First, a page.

Travellers making bookings through online travel agency Ctrip’s Hong Kong website can now book international airport car transfer services when travelling to more than 55 countries in 200 cities worldwide.
Ctrip’s Hong Kong website is the first to offer this service, though the company has said it aims to roll out the option to other trip.com sites in other languages in future. Users can book airport pick-up and drop-off services using either the English or Traditional Chinese versions of the trip.com Hong Kong website.
To start with, airport transfers will be conducted by Ctrip’s English-language transfer car service platform, Skytransfer, though other international brands offering airport transfer services are expected to be added in the near future.
“Providing international airport transfer car services plays an important role in accelerating Ctrip Group’s globalisation efforts,” said Chris An, CEO of Ctrip’s international ground transportation department.
“The service will focus on connecting airports, hotels, and tourist destinations. We will leverage our strengths in global supply chain capabilities to offer professional car services, especially in Japan, South Korea and Southeast Asia.”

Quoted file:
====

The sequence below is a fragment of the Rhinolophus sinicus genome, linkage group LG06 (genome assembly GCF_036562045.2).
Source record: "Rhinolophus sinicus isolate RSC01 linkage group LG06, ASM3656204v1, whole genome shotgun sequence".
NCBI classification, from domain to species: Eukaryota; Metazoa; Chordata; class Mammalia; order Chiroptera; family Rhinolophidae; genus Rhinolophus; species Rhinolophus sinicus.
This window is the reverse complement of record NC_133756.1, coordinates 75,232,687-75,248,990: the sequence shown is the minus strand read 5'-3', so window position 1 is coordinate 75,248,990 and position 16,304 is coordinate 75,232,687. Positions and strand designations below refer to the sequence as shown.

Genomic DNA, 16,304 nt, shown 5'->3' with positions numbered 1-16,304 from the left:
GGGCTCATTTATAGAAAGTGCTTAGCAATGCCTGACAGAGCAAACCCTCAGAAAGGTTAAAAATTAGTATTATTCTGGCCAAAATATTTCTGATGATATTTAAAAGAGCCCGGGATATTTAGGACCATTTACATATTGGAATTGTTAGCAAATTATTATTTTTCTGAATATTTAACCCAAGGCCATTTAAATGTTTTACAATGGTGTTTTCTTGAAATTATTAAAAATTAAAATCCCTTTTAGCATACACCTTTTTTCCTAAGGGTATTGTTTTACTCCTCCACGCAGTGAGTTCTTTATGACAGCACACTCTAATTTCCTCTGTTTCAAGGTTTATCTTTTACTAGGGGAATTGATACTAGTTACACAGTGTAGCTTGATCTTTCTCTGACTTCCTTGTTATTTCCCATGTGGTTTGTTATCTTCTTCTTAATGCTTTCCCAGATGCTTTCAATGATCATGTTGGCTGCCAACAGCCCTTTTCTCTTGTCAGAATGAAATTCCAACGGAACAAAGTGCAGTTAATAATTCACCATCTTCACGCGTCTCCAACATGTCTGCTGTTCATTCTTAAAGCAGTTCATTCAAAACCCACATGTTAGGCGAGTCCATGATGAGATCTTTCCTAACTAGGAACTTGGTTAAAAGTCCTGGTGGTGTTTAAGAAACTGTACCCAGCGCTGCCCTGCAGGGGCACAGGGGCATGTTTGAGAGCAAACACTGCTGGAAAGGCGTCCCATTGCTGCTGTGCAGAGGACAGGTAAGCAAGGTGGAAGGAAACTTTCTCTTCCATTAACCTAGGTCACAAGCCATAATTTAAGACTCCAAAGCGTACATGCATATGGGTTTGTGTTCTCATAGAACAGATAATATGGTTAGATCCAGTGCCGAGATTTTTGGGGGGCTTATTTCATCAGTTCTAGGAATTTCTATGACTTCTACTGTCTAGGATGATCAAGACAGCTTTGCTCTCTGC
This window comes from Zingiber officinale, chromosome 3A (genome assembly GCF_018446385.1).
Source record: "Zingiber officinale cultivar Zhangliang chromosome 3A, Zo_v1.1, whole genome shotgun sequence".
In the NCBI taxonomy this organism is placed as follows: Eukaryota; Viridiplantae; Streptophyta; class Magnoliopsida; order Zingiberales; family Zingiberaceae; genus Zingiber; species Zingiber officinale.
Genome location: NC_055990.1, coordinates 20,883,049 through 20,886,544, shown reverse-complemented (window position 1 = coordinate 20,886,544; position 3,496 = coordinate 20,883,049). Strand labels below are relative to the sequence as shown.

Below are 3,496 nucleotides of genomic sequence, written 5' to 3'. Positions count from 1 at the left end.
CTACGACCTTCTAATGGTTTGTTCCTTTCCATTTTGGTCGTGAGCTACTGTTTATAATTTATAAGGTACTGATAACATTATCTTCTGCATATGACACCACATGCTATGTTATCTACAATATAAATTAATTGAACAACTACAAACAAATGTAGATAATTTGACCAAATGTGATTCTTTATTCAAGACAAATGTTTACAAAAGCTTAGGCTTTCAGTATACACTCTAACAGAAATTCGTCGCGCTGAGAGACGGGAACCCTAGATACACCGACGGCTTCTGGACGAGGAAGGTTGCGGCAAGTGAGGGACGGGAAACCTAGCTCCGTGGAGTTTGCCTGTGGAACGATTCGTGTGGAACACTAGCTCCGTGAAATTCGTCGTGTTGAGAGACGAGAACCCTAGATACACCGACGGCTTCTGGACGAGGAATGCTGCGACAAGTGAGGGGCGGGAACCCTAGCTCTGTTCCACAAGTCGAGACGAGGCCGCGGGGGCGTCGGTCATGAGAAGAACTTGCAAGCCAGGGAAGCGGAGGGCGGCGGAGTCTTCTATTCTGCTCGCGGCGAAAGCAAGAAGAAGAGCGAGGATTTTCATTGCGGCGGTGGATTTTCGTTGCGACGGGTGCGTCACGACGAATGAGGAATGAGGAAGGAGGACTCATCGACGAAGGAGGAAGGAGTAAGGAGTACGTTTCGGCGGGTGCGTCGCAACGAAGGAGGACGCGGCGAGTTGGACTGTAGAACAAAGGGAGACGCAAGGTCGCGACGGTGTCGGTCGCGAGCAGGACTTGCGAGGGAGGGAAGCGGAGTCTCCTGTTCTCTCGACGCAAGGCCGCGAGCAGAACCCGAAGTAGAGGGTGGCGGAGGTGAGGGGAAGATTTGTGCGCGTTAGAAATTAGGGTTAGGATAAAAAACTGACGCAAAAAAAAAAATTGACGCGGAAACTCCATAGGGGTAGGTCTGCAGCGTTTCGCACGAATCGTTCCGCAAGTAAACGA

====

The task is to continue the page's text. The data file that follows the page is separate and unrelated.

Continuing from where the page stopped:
The new service provides a range of vehicles including five-seater sedans and limousines.
At the time of writing, a return transfer service between Hong Kong International Airport and International Finance Centre (IFC) in the city’s Central district around noon in mid-July cost HK$1,014 with a standard five-seat, HK$1,052 with a Tesla, or HK$1,468 with a standard seven-seat vehicle.
As a mark of comparison, a return fare on the Airport Express between the airport and Hong Kong Station, which shares its location with IFC, is currently HK$205 per person.
A number of companies offering airport transfers and/or chauffeur services have been expanding in Asia recently. Professional driver service Blacklane began offering its services to travellers in Asia-Pacific in December 2016 and has since been expanding its partnerships with the frequent-flyer programmes of numerous airlines in the region, notably Krisflyer, Enrich and Asia Miles.
But not all ground transportation operators have had such luck. In March this year, ride-sharing app Uber announced it would sell its Southeast Asian operations to Singapore-based rival Grab.